A 25-person legal technology company in California is fighting back against one of the world’s largest law firms in a lawsuit over ownership rights to legislation-drafting software that each side says was its idea.

In October, the law firm Akin Gump Strauss Hauer & Feld filed a lawsuit against Xcential Legislative Technologies for misappropriation of trade secrets, breach of contract, and other causes of action, alleging that Xcential’s Bill Synthesis software, for which Xcential filed a patent application, was actually invented by an Akin Gump attorney, Louis Agnello, who is counsel to the firm.

Early this month, Xcential fought back with an answer and counterclaim denying that its software was based on Agnello’s idea. To the contrary, the company says that Agnello stole its idea after it gave him a demonstration of the software in 2019.

Attorneys at Akin Gump declined to discuss the lawsuit. Shade Vaughn, the firm’s chief marketing and business development officer, provided this statement: “In accordance with the court’s timetable, we will be replying to the counterclaims, which are frivolous, and we will continue to vigorously pursue our claims against the defendant for its misappropriation and contractual breaches.”

Executives at Xcential also declined to discuss the case on the record, but issued a press release in which Grant Vergottini, the company’s cofounder, CEO and CTO, asserted that Xcential was solely responsible for the design and execution of the software.

‘K Street Parade’

The focus of the case is on Xcential’s 2019 patent application for a software prototype it named Bill Synthesis. The company says the prototype was based on two of its existing technologies: one called Change Set software and another internal technology later named Snapshot.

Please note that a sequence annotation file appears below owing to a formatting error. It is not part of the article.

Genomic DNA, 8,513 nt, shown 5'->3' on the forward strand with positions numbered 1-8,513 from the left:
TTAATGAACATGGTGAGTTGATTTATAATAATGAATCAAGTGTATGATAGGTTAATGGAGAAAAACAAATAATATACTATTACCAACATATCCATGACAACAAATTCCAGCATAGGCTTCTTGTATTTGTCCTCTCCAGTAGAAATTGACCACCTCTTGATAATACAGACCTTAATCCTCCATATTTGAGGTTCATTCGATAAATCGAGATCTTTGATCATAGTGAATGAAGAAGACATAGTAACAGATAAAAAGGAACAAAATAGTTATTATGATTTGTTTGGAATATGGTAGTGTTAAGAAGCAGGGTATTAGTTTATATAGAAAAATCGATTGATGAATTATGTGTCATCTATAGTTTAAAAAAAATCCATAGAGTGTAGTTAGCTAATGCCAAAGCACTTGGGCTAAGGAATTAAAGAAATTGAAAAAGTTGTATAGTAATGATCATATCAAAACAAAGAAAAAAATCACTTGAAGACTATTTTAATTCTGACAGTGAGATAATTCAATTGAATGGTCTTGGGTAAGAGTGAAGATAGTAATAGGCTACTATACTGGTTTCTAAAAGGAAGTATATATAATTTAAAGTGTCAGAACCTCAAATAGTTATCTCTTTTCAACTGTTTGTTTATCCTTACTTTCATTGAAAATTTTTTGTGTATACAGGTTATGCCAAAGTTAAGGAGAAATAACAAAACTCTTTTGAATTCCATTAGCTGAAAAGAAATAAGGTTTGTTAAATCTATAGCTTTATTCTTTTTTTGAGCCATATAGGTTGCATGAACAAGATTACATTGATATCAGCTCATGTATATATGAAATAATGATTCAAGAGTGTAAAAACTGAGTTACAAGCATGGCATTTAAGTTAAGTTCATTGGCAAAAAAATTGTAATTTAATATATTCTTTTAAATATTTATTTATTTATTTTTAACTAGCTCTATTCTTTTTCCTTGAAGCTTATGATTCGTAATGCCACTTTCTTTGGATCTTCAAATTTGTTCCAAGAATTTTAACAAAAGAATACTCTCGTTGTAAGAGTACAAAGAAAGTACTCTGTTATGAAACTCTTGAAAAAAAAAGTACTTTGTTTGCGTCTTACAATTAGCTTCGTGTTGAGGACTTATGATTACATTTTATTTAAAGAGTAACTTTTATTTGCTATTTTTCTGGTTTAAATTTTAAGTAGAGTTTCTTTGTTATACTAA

Xcential says both were developed out of its experience with the federal legislative process and were demonstrated to Akin Gump in 2019.

But Akin Gump, in its complaint for damages and injunctive relief filed in the District of Columbia Superior Court and in a petition to the U.S. Patent and Trademark Office, claims that Bill Synthesis was actually invented by Agnello. According to Akin Gump’s October 2022 lawsuit, Agnello claims he had “an idea that would forever change the complex process of drafting federal legislation” and lead to a “K Street Parade” among lobbying firms.

Akin Gump says it approached Xcential about adding Agnello’s concept to Xcential’s existing LegisPro software, which automates certain aspects of federal bill drafting. Akin Gump alleges that Agnello and Xcential even referred to the initial prototype as the “K-Street Parade” based on Agnello’s description.

In its answer and counterclaim filed Nov. 8, Xcential denies that Bill Synthesis was based on an idea presented to it by Agnello.

“Defendants deny any suggestion or implication that Agnello is the first or only person to conceive of” the software concept for Bill Synthesis, the pleading says. Xcential says it not only designed and executed the idea, but also has been creating software products to streamline the process of drafting legislation, including federal legislation, in response to legislative drafting professionals’ similar needs, for 20 years.

“Only Xcential has created software that functions as described in the patent application for Bill Synthesis,” said Grant Vergottini, the company’s cofounder, CEO and CTO. “We will not be intimidated into surrendering our know-how and intellectual property to a giant law firm like Akin Gump. This litigation should be a warning to all innovative legal technology providers.”

Series of Meetings